Great lakes reach highest levels of freeze since 1994
NASA's Aqua satellite has shown the mostly frozen state of the Great Lakes on Feb. 19. On that date, ice spanned 80.3 percent of the lakes, according to NOAA's Great Lakes Environmental Research Laboratory in Ann Arbor, Michigan.
The ice reached an even greater extent on Feb. 13, when it covered about 88 percent of the Great Lakes - coverage not achieved since 1994, when ice spanned over 90 percent. In addition to this year, ice has covered more than 80 percent of the lakes in only five other years since 1973.
The average annual maximum ice extent in that time period is just over 50 percent. The smallest maximum ice cover occurred in 2002, when only 9.5 percent of the lakes froze over.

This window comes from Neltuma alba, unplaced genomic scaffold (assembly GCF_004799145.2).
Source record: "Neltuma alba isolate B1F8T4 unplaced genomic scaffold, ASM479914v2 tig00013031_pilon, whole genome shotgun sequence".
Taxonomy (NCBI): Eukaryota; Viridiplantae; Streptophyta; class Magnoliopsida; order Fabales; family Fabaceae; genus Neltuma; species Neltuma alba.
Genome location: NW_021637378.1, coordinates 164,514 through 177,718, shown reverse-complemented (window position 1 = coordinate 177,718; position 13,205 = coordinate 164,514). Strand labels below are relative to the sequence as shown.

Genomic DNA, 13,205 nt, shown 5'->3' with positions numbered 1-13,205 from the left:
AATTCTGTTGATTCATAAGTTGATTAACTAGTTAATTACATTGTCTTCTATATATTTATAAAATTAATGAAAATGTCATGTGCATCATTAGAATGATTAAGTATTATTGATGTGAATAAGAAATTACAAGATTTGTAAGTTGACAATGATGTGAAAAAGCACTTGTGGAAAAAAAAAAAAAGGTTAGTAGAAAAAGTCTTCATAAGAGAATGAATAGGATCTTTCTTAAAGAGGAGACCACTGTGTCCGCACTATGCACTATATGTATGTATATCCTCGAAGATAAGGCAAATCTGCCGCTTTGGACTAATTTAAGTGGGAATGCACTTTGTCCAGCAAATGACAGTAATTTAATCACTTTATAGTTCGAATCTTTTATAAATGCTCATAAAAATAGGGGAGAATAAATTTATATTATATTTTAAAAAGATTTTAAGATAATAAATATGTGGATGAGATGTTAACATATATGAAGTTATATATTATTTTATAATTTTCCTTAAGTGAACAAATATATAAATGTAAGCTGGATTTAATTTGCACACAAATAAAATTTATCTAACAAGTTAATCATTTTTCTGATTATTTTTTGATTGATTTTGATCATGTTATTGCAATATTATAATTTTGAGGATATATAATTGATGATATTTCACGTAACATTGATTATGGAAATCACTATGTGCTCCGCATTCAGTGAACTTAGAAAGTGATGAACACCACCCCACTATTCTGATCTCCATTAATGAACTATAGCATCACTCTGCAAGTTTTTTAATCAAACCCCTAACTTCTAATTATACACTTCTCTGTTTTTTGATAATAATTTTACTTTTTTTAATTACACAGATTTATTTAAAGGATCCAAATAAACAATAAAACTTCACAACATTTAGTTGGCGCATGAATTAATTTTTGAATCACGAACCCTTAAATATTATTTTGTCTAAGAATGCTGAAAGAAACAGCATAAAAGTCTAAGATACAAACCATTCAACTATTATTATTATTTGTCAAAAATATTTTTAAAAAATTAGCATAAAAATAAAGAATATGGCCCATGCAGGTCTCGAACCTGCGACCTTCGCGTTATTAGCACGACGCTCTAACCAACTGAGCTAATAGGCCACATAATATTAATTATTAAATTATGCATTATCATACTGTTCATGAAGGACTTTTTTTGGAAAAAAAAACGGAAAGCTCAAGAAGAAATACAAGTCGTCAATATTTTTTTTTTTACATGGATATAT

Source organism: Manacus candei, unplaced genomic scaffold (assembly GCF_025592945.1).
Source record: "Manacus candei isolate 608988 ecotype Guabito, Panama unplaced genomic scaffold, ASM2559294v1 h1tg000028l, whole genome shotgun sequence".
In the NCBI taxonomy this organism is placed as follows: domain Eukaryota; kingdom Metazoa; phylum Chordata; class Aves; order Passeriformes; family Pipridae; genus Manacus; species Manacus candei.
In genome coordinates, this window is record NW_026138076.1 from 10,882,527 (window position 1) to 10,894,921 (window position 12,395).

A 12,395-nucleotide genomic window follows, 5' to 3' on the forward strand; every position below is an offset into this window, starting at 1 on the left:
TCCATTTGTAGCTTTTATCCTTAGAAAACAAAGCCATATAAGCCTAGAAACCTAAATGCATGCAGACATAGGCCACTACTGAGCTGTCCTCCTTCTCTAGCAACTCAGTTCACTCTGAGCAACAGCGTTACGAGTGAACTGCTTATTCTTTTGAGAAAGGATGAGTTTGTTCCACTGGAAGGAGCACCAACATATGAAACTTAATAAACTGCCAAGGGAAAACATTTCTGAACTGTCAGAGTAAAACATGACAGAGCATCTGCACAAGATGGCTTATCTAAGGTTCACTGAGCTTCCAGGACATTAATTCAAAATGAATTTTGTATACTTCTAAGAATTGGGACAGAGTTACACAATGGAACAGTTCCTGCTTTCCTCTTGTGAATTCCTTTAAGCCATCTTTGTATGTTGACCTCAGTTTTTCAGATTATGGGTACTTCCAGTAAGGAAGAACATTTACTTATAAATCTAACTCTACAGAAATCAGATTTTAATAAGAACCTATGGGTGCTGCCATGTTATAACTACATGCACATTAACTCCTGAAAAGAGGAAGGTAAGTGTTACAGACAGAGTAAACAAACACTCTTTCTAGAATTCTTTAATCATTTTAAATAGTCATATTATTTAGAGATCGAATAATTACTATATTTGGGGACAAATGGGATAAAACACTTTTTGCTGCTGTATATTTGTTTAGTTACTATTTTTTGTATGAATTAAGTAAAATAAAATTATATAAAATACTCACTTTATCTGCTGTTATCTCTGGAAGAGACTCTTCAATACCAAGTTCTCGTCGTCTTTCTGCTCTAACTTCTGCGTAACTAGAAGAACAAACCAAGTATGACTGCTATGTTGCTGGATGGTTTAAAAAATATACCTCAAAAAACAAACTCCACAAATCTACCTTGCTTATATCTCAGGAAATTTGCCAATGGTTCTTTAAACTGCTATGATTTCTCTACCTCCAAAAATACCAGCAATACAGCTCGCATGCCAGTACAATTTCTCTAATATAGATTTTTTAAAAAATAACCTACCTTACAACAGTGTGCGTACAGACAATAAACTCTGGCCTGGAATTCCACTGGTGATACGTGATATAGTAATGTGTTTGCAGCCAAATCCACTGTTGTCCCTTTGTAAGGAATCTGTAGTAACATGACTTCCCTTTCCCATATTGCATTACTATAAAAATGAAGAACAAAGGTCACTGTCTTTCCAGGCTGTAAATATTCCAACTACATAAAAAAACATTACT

Scientists say it's understandable that the Great Lakes have had so much ice this year considering the cold temperatures in the region that persisted through the winter.
Cold air temperatures remove heat from the water until it reaches the freezing point, at which point ice begins to form on the surface, explained Nathan Kurtz, cryospheric scientist NASA's Goddard Space Flight Center in Greenbelt, Md.
Nathan Kurtz, cryospheric scientist NASA's Goddard Space Flight Center in Greenbelt, Maryland, said that persistently low temperatures across the Great Lakes region are responsible for the increased areal coverage of the ice, asserting that low temperatures are also the dominant mechanism for thickening the ice, while secondary factors like clouds, snow, and wind also play a role.
(Posted on 01-03-2014)
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